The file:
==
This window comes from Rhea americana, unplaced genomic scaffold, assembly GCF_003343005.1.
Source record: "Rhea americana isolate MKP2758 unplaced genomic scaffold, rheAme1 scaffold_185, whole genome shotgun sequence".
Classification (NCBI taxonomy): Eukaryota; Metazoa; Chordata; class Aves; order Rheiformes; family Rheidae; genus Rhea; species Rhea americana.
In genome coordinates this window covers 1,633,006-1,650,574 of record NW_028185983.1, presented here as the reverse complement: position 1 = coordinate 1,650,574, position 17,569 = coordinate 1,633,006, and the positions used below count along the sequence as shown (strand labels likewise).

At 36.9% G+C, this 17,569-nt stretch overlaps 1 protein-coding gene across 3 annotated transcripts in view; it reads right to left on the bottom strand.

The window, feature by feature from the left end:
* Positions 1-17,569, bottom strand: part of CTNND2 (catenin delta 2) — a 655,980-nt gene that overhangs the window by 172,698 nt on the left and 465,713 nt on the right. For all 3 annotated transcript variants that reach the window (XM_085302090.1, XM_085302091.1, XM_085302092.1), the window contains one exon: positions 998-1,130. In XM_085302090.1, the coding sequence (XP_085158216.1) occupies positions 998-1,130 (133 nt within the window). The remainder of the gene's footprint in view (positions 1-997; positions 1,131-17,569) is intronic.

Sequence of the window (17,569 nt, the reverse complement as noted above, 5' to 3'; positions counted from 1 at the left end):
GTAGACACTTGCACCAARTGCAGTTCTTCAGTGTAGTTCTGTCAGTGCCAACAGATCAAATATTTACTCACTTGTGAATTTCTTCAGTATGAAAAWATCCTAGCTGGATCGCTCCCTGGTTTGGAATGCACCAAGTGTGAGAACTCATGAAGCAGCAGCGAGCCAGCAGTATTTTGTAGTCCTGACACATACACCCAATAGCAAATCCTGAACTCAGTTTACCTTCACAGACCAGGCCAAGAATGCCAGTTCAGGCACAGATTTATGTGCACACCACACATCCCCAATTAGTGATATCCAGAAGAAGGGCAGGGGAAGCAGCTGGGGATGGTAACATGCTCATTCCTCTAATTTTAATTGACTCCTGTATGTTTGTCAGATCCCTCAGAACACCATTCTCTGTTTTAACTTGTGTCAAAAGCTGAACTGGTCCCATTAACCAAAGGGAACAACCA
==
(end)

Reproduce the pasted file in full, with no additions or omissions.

This window comes from Rhea americana, unplaced genomic scaffold, assembly GCF_003343005.1.
Source record: "Rhea americana isolate MKP2758 unplaced genomic scaffold, rheAme1 scaffold_185, whole genome shotgun sequence".
Classification (NCBI taxonomy): Eukaryota; Metazoa; Chordata; class Aves; order Rheiformes; family Rheidae; genus Rhea; species Rhea americana.
In genome coordinates this window covers 1,633,006-1,650,574 of record NW_028185983.1, presented here as the reverse complement: position 1 = coordinate 1,650,574, position 17,569 = coordinate 1,633,006, and the positions used below count along the sequence as shown (strand labels likewise).

At 36.9% G+C, this 17,569-nt stretch overlaps 1 protein-coding gene across 3 annotated transcripts in view; it reads right to left on the bottom strand.

The window, feature by feature from the left end:
* Positions 1-17,569, bottom strand: part of CTNND2 (catenin delta 2) — a 655,980-nt gene that overhangs the window by 172,698 nt on the left and 465,713 nt on the right. For all 3 annotated transcript variants that reach the window (XM_085302090.1, XM_085302091.1, XM_085302092.1), the window contains one exon: positions 998-1,130. In XM_085302090.1, the coding sequence (XP_085158216.1) occupies positions 998-1,130 (133 nt within the window). The remainder of the gene's footprint in view (positions 1-997; positions 1,131-17,569) is intronic.

Sequence of the window (17,569 nt, the reverse complement as noted above, 5' to 3'; positions counted from 1 at the left end):
GTAGACACTTGCACCAARTGCAGTTCTTCAGTGTAGTTCTGTCAGTGCCAACAGATCAAATATTTACTCACTTGTGAATTTCTTCAGTATGAAAAWATCCTAGCTGGATCGCTCCCTGGTTTGGAATGCACCAAGTGTGAGAACTCATGAAGCAGCAGCGAGCCAGCAGTATTTTGTAGTCCTGACACATACACCCAATAGCAAATCCTGAACTCAGTTTACCTTCACAGACCAGGCCAAGAATGCCAGTTCAGGCACAGATTTATGTGCACACCACACATCCCCAATTAGTGATATCCAGAAGAAGGGCAGGGGAAGCAGCTGGGGATGGTAACATGCTCATTCCTCTAATTTTAATTGACTCCTGTATGTTTGTCAGATCCCTCAGAACACCATTCTCTGTTTTAACTTGTGTCAAAAGCTGAACTGGTCCCATTAACCAAAGGGAACAACCA